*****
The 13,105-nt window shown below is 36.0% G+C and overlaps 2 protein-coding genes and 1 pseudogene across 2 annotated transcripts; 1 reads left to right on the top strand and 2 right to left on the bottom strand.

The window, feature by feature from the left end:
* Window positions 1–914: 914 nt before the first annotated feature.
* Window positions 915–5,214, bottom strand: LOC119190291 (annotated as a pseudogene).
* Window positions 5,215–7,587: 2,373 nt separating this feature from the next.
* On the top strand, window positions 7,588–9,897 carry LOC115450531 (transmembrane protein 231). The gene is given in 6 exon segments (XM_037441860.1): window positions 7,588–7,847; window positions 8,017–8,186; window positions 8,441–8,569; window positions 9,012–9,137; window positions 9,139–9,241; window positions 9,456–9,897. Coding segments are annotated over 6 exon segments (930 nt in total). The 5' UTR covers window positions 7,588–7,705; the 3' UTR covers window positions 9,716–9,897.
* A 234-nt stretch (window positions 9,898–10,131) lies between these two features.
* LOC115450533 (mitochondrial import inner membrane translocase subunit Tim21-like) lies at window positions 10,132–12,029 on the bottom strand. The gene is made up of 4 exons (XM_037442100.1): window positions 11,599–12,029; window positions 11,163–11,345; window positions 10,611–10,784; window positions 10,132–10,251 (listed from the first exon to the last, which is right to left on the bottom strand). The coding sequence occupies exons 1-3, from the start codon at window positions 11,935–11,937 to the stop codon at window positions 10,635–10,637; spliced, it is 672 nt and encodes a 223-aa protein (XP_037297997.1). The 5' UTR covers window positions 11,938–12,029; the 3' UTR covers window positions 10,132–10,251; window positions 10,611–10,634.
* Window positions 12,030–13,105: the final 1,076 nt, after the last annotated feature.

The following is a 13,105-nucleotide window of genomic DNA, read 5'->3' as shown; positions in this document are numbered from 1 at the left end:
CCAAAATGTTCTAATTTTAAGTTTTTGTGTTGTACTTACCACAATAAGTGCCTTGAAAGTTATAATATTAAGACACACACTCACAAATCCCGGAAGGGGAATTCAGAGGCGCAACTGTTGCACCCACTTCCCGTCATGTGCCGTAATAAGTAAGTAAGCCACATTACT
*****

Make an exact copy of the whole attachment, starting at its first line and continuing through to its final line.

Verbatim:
The 13,105-nt window shown below is 36.0% G+C and overlaps 2 protein-coding genes and 1 pseudogene across 2 annotated transcripts; 1 reads left to right on the top strand and 2 right to left on the bottom strand.

The window, feature by feature from the left end:
* Window positions 1–914: 914 nt before the first annotated feature.
* Window positions 915–5,214, bottom strand: LOC119190291 (annotated as a pseudogene).
* Window positions 5,215–7,587: 2,373 nt separating this feature from the next.
* On the top strand, window positions 7,588–9,897 carry LOC115450531 (transmembrane protein 231). The gene is given in 6 exon segments (XM_037441860.1): window positions 7,588–7,847; window positions 8,017–8,186; window positions 8,441–8,569; window positions 9,012–9,137; window positions 9,139–9,241; window positions 9,456–9,897. Coding segments are annotated over 6 exon segments (930 nt in total). The 5' UTR covers window positions 7,588–7,705; the 3' UTR covers window positions 9,716–9,897.
* A 234-nt stretch (window positions 9,898–10,131) lies between these two features.
* LOC115450533 (mitochondrial import inner membrane translocase subunit Tim21-like) lies at window positions 10,132–12,029 on the bottom strand. The gene is made up of 4 exons (XM_037442100.1): window positions 11,599–12,029; window positions 11,163–11,345; window positions 10,611–10,784; window positions 10,132–10,251 (listed from the first exon to the last, which is right to left on the bottom strand). The coding sequence occupies exons 1-3, from the start codon at window positions 11,935–11,937 to the stop codon at window positions 10,635–10,637; spliced, it is 672 nt and encodes a 223-aa protein (XP_037297997.1). The 5' UTR covers window positions 11,938–12,029; the 3' UTR covers window positions 10,132–10,251; window positions 10,611–10,634.
* Window positions 12,030–13,105: the final 1,076 nt, after the last annotated feature.

The following is a 13,105-nucleotide window of genomic DNA, read 5'->3' as shown; positions in this document are numbered from 1 at the left end:
CCAAAATGTTCTAATTTTAAGTTTTTGTGTTGTACTTACCACAATAAGTGCCTTGAAAGTTATAATATTAAGACACACACTCACAAATCCCGGAAGGGGAATTCAGAGGCGCAACTGTTGCACCCACTTCCCGTCATGTGCCGTAATAAGTAAGTAAGCCACATTACT